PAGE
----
Gear in the Wild: Training to respond to chemical attacks in Florida

U.S. Army Spc. Nicholas Threatte, a chemical decontamination specialist and a native of Darlington, South Carolina, checks radiation levels on a simulated victim of a chemical attack during a training exercise at Homestead Miami Speedway, Homestead, Florida. Operation Homestead ’19 was held on January 24, 2019. Spc. Threatte is assigned to the Army Reserve 413th Chemical Company, 457th Chemical Battalion, 415th Chemical Brigade, Task Force 76,

Nearly 300 Army Reserve soldiers assigned to Task Force 76 joined with more than 100 personnel from the Miami-Dade Fire Department and several other civilian agencies. They spent the day conducting a variety of joint search and rescue, chemical decontamination and medical treatment training at the speedway. The goal was to enhance inter-agency integration, communications, and response capabilities while building a seamless transition between local first responders and the follow-on support provided by state and federal forces in response to a catastrophic man-made or natural disaster.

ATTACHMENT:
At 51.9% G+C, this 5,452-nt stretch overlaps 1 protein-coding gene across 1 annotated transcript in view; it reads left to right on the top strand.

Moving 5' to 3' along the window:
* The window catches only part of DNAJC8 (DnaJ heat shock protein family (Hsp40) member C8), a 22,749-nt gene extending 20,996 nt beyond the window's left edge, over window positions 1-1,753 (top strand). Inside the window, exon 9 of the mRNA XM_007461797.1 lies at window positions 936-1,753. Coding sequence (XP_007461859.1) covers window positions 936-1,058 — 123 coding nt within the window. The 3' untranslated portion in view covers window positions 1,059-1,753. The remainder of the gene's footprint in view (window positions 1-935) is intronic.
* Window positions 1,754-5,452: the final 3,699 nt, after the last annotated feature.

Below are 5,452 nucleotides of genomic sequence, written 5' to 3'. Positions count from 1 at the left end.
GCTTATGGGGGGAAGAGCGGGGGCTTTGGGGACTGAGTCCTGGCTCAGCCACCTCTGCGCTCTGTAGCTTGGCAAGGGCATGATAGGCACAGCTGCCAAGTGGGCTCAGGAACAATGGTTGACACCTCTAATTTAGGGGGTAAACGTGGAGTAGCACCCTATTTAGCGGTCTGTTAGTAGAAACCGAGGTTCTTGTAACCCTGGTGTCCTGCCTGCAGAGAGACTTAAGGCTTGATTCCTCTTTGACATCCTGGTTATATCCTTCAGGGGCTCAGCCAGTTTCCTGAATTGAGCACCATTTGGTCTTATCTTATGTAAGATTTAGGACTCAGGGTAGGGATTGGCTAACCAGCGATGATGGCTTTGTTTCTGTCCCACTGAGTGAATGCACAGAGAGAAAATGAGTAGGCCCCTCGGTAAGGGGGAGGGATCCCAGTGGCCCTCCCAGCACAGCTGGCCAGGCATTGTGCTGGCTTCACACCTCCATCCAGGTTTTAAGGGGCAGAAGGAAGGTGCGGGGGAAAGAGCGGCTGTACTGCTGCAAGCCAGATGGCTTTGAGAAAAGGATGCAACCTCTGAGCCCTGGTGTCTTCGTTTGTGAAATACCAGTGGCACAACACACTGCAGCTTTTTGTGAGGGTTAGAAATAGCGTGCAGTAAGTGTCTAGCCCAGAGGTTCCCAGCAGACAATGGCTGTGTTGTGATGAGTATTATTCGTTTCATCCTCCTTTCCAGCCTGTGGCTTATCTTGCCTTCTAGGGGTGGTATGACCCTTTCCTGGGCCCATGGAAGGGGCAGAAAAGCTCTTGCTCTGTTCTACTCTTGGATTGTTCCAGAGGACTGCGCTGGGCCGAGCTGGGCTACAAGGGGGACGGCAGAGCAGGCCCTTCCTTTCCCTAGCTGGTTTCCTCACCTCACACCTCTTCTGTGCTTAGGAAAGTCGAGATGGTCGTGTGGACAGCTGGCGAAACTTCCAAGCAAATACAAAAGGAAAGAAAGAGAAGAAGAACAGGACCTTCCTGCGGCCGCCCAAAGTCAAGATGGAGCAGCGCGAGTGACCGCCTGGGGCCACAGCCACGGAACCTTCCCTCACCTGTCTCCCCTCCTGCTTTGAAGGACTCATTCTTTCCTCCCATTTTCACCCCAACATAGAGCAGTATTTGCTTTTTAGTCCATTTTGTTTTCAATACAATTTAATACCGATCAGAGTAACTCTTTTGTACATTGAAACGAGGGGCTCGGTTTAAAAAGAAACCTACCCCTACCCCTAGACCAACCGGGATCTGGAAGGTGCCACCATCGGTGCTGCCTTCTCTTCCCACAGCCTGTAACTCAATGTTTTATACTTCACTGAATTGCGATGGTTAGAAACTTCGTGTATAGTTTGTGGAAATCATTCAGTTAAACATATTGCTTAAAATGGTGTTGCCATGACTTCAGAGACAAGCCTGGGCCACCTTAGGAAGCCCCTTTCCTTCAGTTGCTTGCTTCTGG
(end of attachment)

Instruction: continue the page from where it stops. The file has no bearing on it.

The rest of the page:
U.S. Army photo by Sgt. 1st Class Brent C. Powell

See how the U.S. military trains for nuclear, biological, or chemical attacks below: